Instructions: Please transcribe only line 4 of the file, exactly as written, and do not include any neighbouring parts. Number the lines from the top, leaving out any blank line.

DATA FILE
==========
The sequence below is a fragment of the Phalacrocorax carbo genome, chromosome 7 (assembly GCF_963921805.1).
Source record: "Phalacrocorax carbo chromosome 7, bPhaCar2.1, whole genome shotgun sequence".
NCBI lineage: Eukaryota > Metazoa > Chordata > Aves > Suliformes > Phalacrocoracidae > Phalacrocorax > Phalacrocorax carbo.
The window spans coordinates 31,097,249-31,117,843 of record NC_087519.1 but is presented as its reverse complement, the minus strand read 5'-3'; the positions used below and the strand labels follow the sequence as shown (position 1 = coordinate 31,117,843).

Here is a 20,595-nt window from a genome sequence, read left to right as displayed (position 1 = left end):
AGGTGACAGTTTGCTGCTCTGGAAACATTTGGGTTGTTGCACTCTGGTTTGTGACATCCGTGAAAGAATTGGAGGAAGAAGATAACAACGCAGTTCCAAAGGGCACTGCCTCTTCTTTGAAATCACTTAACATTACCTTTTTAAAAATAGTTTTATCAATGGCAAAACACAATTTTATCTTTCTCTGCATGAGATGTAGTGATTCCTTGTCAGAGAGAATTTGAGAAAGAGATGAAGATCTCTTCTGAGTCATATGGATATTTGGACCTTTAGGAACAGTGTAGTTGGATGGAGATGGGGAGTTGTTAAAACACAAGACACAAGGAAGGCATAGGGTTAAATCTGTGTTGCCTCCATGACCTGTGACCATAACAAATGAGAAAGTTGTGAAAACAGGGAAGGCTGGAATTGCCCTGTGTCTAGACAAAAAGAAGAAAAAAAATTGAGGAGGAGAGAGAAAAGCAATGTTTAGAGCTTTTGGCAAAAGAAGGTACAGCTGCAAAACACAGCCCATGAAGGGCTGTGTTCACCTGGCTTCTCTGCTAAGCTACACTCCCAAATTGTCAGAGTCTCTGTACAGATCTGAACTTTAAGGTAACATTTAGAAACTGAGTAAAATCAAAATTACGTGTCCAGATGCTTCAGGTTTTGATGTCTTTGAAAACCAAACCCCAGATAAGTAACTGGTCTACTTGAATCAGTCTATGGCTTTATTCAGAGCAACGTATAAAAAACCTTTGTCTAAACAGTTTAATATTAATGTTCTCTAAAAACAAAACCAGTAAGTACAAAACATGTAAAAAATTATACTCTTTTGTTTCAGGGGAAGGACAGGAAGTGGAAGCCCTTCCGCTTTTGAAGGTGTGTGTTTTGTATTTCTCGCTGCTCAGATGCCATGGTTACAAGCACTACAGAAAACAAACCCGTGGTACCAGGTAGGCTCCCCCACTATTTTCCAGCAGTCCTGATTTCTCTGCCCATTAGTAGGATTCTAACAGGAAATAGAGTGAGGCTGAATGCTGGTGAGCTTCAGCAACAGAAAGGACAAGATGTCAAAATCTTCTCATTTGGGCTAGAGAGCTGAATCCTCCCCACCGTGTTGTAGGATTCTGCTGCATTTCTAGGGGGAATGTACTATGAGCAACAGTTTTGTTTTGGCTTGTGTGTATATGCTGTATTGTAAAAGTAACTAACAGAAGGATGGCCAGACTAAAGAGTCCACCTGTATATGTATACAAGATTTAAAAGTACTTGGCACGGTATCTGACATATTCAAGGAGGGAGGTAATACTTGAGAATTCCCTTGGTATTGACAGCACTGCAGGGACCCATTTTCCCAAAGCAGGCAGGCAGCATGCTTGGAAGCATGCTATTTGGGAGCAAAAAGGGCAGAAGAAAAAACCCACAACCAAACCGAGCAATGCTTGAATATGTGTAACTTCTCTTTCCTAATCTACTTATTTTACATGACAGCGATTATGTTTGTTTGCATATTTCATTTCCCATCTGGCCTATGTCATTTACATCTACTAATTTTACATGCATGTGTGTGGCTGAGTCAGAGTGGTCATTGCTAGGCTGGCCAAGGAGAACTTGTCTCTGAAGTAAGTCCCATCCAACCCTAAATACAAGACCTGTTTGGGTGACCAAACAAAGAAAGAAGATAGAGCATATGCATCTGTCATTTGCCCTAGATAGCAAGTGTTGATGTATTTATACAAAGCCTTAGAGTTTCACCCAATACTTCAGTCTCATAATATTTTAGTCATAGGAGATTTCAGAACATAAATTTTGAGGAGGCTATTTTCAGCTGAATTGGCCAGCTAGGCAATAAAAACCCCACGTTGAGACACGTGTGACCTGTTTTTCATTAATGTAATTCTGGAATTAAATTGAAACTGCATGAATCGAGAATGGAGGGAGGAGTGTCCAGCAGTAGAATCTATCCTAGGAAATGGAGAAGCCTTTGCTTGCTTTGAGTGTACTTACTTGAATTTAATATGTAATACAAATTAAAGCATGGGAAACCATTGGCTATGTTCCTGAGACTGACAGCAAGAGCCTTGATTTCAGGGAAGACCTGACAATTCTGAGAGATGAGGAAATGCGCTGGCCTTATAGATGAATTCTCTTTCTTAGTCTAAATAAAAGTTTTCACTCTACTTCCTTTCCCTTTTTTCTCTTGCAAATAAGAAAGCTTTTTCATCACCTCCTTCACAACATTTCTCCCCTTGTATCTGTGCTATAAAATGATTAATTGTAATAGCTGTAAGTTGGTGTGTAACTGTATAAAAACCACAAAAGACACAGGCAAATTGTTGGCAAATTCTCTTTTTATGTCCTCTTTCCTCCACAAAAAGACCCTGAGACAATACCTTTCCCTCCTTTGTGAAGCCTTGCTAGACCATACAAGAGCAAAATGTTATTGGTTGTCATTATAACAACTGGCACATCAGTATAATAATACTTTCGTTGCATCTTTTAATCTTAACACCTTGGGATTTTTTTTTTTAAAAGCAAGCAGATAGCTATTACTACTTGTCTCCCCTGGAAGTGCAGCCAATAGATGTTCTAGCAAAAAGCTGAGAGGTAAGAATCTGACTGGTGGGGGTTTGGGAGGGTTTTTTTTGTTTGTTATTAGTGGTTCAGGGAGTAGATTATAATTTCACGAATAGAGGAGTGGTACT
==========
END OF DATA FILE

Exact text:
The window spans coordinates 31,097,249-31,117,843 of record NC_087519.1 but is presented as its reverse complement, the minus strand read 5'-3'; the positions used below and the strand labels follow the sequence as shown (position 1 = coordinate 31,117,843).